> Virtex 5 or even Virtex 4?  The Spartan 3 chips are pretty good and
> have been updated quite a bit although  I don't recall which are the
> latest and greatest.  I know the S3 parts are FAPP not recommended for
> new designs (at least by those of us here I expect) and the S3A parts
> are pretty old at this point.  Anyone, what are the newer S3x parts?
> If you want to keep the power supply simple, Lattice has XP and
> perhaps XP2 parts that use a single 3.3 volt supply and internally
> drop it to the core voltage.
> > So if I need power planes for both of these voltages, do they each
> > need their own layer or can I arrange it carefully in one layer?
> Yes, you can use one layer.  I have a very tiny board <1" x 4.5" with
> no less than four power planes on one layer, +12, +5, +3.3 and an
> audio 3.3.  There is another 1.8 volt plane in case I want to use an
> FPGA with separate core voltage inputs, but that plane is on a
> different layer shared with signal traces.  I can't stress enough the
> importance of power planes in keeping switching noise down.  It is not
> just a matter of adding a high frequency capacitor to the power rail,
> it acts as a very low impedance transmission line connecting the
> capacitors to the power pins of the chip.  It is counter intuitive,
> but it actually is not so important to keep the caps so close to the
> chip if you are using good power planes.  BTW, to maximize the
> effectiveness of the power planes (read that as minimum impedance) you
> want to have the power and ground plane as close together as
> possible.  5 mils spacing should be practical and will go a long way
> to doing a good job.
> I found doing layout to be fun, but very intense!  Most design
> requires you to go back and forth between specs and data sheets and
> the schematic capture package.  Layout has some up front work getting
> all the inputs and making the footprints, but then it just becomes a
> really complex rubics cube with many possible solutions.  Your job is
> to find one that is pretty good without spending tons of time on it.
> When I did my first layout, I contacted a couple of colleges and asked
> them to do a design review with me.  I was willing to pay them
> consulting rates, but I was turned down.  It turned out ok in the end,
> but there were a couple of things that likely would have been caught
> in a review.  I am not very busy right now.  If you would like and
> when you are ready, I'd be willing to go through a design review with
> you without charge.  I'm pretty bored and would enjoy it.
> Rick

Rick, thanks for all the help, and I appreciate the offer! I might
take you up on it. If you send me an e-mail to the address displayed
here, I can reply with a more useful e-mail address.. I use a kind of
junk-ish secondary address to access google groups because of all the
spam. I'd like not to be on google groups but I don't have a news
server at the moment, and don't know where to go for one..
I have some other things to do (including programming and testing the
first iteration on an already made dev board) so it's going to be a
little while before my layout is ready to go.

I have some reasons why Virtex-II and not something newer, and why
SRAM and all that, and there is a little bit more to the overall
system than I've mentioned though.

As for remapping the EEPROM, I'm not too worried about that because I
was going to whip up a second FPGA configuration just to write the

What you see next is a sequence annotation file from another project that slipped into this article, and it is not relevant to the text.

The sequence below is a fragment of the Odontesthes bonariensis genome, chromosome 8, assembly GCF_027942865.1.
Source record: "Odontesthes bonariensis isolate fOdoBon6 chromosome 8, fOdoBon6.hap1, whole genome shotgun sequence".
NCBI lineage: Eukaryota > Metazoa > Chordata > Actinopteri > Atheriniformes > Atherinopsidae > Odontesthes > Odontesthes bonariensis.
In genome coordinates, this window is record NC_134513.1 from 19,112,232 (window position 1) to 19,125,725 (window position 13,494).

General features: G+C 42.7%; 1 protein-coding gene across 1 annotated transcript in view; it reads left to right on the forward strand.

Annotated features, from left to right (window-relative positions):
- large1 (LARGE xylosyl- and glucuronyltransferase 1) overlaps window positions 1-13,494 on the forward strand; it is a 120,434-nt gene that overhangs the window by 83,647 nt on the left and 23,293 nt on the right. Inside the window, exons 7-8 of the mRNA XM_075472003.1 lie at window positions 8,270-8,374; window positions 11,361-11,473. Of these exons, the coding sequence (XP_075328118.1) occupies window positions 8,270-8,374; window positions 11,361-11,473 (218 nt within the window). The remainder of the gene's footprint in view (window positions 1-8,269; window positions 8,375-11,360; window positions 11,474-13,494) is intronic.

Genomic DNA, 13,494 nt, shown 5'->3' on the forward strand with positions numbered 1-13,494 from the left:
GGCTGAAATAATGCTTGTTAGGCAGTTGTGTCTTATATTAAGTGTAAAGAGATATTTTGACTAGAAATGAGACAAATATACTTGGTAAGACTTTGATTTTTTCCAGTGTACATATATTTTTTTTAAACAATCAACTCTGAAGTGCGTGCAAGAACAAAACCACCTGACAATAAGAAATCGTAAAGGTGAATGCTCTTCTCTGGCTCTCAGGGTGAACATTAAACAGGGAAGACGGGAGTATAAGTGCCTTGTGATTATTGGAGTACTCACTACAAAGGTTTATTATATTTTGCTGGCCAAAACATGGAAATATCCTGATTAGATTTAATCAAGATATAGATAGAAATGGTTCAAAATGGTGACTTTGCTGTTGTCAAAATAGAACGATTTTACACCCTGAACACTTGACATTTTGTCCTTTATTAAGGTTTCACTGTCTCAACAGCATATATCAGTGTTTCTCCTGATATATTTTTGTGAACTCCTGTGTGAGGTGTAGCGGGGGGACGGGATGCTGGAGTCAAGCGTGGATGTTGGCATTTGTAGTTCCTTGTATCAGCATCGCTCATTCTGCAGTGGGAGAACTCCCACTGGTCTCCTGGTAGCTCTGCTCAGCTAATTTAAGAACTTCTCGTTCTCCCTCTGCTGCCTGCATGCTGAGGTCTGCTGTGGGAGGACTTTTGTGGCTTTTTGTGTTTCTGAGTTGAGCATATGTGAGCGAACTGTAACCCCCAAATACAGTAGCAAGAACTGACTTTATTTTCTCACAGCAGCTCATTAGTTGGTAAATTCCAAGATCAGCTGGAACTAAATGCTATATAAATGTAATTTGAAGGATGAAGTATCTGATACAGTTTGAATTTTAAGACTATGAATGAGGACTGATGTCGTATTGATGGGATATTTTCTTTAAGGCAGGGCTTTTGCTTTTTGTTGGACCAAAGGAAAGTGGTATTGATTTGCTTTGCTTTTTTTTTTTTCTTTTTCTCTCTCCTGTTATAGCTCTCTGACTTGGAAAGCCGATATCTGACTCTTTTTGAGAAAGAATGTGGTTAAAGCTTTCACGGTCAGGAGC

contents of the EEPROM, so the addresses and bit orders will come out
the same. But yeah I'd rather keep all the address lines as they are.

I probably won't be pushing timing to the max.. the critical thing is
that I can write continuously to RAM on a ~25MHz clock (or maybe I can
afford to go with half that) for a certain period.

From: Nial Stewart on
> Now that I think of it, I suppose I could make the bus connection job
> a little simpler if I take advantage of the fact that RAM is "random
> access," so the address/data line numbers from chip to chip don't
> necessarily have to match up. Then the address/data lines could be
> connected in whatever order is easiest and cleanest, since on the FPGA
> side the data would go in and come out in the desired order either
> way.
> Would this for any reason be a bad design practice?

Cypress don't even define address and data pin numbers for their synchronous
rams (apart from A0 and A1).

Go for it.


From: Nial Stewart on
> John,
> I don't think I can get away with only the outer two rows of balls,
> I'll probably need the two inside of that as well-- I was thinking of
> breaking out the outer two on one signal layer and the inner two in
> another, as suggested in the Xilinx app note I saw. It was a tight
> squeeze but they wrote .127mm traces, and .3/.6mm on the vias, which
> is the standard offering of the board house we're using.. it's
> possible to ask for smaller, for an extra chunk of change.

With 1mm ball pitch I use 0.5mm pads, 0.5mm vias with 0.25mm drills.

This is pretty much run of the mill for fab houses and shouldn't
add much to costs.

The first four balls can then be routed out on the top and bottom


From: Martin Thompson on
rickman <gnuarm(a)> writes:

> BTW, you are aware that the power plane is just as effective as the
> ground plane for determining the impedance.

Yes, but the OP needs to be aware that care can be required when
switching your signal trace from one layer to another. When you switch
to a layer which references the other supply rail, then the return
current has to also switch layers. If the way it has to do that is
via a decoupling cap a long way away then the current loop can be
quite large.

I got Henry Ott's new book just this morning, and he has some
discussion on p630... If you use Amazon's "search in this book"
feature from here:

and search for "Changing Reference Planes", you can see pp 630-631.

To the OP - ...and then buy it :)